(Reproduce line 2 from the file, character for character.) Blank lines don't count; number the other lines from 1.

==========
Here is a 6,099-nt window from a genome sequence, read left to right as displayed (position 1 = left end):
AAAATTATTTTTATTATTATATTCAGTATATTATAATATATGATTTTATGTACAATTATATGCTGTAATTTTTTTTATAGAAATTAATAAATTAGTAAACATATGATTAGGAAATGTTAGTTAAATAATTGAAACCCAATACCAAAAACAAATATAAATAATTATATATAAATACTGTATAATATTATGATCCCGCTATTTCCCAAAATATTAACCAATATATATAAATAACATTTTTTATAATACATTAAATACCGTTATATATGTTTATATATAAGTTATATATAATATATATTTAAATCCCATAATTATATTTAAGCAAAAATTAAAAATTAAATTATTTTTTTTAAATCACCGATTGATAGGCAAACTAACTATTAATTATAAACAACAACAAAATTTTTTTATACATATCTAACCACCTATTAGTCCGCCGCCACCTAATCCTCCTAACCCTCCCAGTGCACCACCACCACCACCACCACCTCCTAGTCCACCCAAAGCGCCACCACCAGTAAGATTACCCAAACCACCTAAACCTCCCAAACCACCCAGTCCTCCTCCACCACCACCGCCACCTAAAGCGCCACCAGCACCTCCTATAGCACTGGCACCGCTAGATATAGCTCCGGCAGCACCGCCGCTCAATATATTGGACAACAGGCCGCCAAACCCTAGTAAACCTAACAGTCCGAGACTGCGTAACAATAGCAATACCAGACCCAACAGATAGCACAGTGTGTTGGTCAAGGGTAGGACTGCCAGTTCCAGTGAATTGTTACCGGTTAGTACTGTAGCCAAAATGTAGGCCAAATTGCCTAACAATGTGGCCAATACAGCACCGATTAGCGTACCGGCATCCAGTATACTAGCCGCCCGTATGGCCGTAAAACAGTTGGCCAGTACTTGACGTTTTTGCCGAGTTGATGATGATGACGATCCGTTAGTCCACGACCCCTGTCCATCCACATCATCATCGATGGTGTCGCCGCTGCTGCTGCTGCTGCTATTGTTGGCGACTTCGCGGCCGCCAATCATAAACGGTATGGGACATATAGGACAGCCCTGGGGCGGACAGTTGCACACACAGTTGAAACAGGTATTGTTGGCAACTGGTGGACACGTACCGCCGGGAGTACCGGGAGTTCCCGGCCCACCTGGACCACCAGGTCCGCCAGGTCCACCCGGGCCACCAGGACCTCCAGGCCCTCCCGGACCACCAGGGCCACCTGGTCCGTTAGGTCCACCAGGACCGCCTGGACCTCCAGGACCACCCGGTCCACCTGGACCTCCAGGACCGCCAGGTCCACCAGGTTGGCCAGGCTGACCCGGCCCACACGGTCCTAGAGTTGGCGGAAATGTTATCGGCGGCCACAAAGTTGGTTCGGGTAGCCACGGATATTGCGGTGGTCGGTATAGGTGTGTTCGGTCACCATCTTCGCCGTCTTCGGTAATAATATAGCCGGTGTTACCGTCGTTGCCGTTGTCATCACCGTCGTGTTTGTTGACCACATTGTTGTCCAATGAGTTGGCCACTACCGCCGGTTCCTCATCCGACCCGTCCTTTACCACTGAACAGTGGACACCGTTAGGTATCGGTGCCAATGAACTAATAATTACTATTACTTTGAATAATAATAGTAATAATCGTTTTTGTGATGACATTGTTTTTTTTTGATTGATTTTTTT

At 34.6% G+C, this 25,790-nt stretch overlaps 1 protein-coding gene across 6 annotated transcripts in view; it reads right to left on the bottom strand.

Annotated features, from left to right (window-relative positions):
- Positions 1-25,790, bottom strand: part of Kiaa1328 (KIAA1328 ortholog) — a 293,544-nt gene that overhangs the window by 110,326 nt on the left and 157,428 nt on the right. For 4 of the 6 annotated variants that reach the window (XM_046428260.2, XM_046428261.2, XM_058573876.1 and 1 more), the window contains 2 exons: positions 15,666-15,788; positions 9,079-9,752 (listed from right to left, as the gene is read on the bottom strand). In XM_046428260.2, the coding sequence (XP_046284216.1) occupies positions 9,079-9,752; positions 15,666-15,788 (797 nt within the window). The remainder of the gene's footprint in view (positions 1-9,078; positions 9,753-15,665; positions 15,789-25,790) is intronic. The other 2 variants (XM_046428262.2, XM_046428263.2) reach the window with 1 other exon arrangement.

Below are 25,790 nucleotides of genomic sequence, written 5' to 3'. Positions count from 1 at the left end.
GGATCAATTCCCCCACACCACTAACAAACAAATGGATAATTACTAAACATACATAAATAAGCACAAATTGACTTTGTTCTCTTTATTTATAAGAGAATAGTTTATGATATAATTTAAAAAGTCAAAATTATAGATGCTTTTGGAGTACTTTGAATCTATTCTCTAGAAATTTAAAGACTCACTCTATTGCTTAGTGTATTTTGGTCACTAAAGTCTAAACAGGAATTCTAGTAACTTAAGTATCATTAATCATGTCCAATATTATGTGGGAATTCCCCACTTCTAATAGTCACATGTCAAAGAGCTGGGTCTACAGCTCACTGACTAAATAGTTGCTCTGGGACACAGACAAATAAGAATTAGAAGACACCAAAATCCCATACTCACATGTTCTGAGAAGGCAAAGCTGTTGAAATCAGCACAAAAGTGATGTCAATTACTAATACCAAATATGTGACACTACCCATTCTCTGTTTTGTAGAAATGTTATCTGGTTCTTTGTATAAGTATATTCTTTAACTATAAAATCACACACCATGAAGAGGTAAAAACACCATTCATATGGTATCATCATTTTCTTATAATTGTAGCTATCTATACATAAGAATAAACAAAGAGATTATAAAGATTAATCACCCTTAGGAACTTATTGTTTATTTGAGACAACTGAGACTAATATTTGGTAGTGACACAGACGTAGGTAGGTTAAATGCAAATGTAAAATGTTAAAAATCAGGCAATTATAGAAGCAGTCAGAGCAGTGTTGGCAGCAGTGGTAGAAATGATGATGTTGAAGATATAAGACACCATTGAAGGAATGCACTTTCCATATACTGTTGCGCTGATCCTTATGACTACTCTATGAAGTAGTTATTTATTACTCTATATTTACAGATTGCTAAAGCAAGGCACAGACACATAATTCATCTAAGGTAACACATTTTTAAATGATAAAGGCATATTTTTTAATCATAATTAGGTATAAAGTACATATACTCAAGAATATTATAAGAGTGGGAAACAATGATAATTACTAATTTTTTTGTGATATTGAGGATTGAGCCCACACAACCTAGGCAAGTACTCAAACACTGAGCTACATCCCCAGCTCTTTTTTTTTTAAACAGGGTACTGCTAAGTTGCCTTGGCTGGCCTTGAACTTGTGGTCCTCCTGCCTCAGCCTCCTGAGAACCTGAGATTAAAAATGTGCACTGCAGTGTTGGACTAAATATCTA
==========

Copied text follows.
AAAATTATTTTTATTATTATATTCAGTATATTATAATATATGATTTTATGTACAATTATATGCTGTAATTTTTTTTATAGAAATTAATAAATTAGTAAACATATGATTAGGAAATGTTAGTTAAATAATTGAAACCCAATACCAAAAACAAATATAAATAATTATATATAAATACTGTATAATATTATGATCCCGCTATTTCCCAAAATATTAACCAATATATATAAATAACATTTTTTATAATACATTAAATACCGTTATATATGTTTATATATAAGTTATATATAATATATATTTAAATCCCATAATTATATTTAAGCAAAAATTAAAAATTAAATTATTTTTTTTAAATCACCGATTGATAGGCAAACTAACTATTAATTATAAACAACAACAAAATTTTTTTATACATATCTAACCACCTATTAGTCCGCCGCCACCTAATCCTCCTAACCCTCCCAGTGCACCACCACCACCACCACCACCTCCTAGTCCACCCAAAGCGCCACCACCAGTAAGATTACCCAAACCACCTAAACCTCCCAAACCACCCAGTCCTCCTCCACCACCACCGCCACCTAAAGCGCCACCAGCACCTCCTATAGCACTGGCACCGCTAGATATAGCTCCGGCAGCACCGCCGCTCAATATATTGGACAACAGGCCGCCAAACCCTAGTAAACCTAACAGTCCGAGACTGCGTAACAATAGCAATACCAGACCCAACAGATAGCACAGTGTGTTGGTCAAGGGTAGGACTGCCAGTTCCAGTGAATTGTTACCGGTTAGTACTGTAGCCAAAATGTAGGCCAAATTGCCTAACAATGTGGCCAATACAGCACCGATTAGCGTACCGGCATCCAGTATACTAGCCGCCCGTATGGCCGTAAAACAGTTGGCCAGTACTTGACGTTTTTGCCGAGTTGATGATGATGACGATCCGTTAGTCCACGACCCCTGTCCATCCACATCATCATCGATGGTGTCGCCGCTGCTGCTGCTGCTGCTATTGTTGGCGACTTCGCGGCCGCCAATCATAAACGGTATGGGACATATAGGACAGCCCTGGGGCGGACAGTTGCACACACAGTTGAAACAGGTATTGTTGGCAACTGGTGGACACGTACCGCCGGGAGTACCGGGAGTTCCCGGCCCACCTGGACCACCAGGTCCGCCAGGTCCACCCGGGCCACCAGGACCTCCAGGCCCTCCCGGACCACCAGGGCCACCTGGTCCGTTAGGTCCACCAGGACCGCCTGGACCTCCAGGACCACCCGGTCCACCTGGACCTCCAGGACCGCCAGGTCCACCAGGTTGGCCAGGCTGACCCGGCCCACACGGTCCTAGAGTTGGCGGAAATGTTATCGGCGGCCACAAAGTTGGTTCGGGTAGCCACGGATATTGCGGTGGTCGGTATAGGTGTGTTCGGTCACCATCTTCGCCGTCTTCGGTAATAATATAGCCGGTGTTACCGTCGTTGCCGTTGTCATCACCGTCGTGTTTGTTGACCACATTGTTGTCCAATGAGTTGGCCACTACCGCCGGTTCCTCATCCGACCCGTCCTTTACCACTGAACAGTGGACACCGTTAGGTATCGGTGCCAATGAACTAATAATTACTATTACTTTGAATAATAATAGTAATAATCGTTTTTGTGATGACATTGTTTTTTTTTGATTGATTTTTTT